Inner Backbone of Perception

Master events are those that most significantly affect our system of reality, even though the original action was not physical but took place in the inner dimension. Most events appear both in time and out of it, their action distributed between an inner and outer field of expression. Usually we are aware only of events’ exterior cores. The inner processes escape us.

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Those inner processes, however, also give many clues as to some native abilities that we have used “in the past” as a species. Those inner processes do sometimes emerge, then. Here is an example.

One morning last weekend I found myself suddenly and vividly thinking about some married friends. They lived out of town, separated in time by a drive of approximately half and hour. I found myself wishing that the friends lived closer, and I was suddenly filled with a desire to see them. I imagined the couple at the house, and surprised myself by thinking that I might indeed call them later in the day and invite them down for the evening, even though my wife and I had both decided against guests that weekend.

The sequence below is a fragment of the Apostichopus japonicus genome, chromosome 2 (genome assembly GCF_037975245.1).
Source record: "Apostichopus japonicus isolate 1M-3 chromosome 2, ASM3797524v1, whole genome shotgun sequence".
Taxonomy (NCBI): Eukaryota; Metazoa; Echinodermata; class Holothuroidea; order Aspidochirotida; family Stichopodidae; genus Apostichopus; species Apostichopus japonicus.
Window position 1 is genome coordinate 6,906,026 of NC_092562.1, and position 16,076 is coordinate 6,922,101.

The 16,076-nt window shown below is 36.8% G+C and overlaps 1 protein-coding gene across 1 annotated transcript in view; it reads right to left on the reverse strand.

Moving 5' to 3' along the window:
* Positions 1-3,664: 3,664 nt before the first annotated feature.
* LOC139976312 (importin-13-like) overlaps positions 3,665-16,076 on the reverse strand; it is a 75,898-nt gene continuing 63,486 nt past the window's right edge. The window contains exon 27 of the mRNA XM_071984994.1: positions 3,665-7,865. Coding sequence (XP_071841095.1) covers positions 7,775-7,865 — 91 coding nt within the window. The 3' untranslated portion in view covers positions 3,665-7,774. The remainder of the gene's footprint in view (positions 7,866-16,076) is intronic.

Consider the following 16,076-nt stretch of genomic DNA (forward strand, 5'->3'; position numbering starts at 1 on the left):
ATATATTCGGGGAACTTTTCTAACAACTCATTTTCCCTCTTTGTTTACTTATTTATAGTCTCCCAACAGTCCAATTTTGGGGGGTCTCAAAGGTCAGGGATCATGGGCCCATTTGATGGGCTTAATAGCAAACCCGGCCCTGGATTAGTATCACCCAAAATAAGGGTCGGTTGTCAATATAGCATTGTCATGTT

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Furthermore, I did not like the idea of making an invitation on such short notice. Then I became aware that those particular thoughts were intrusive, completely out of context with my immediately previous ones, for only a moment or so earlier I had been congratulating myself precisely because I had made no plans for the day or evening at all that would involve guests or other such activities. Very shortly I forgot the entire affair. Then, however, about fifteen minutes later I found the same ideas returning, this time more intently.

They lasted perhaps five minutes, I noticed them and forgot them once again. This time, however, I decided not to call my friends, and I went about my business. In about a half hour the same mental activity returned, and, finding myself struck by this, I mentioned the episode to my wife and again cast it from my mind.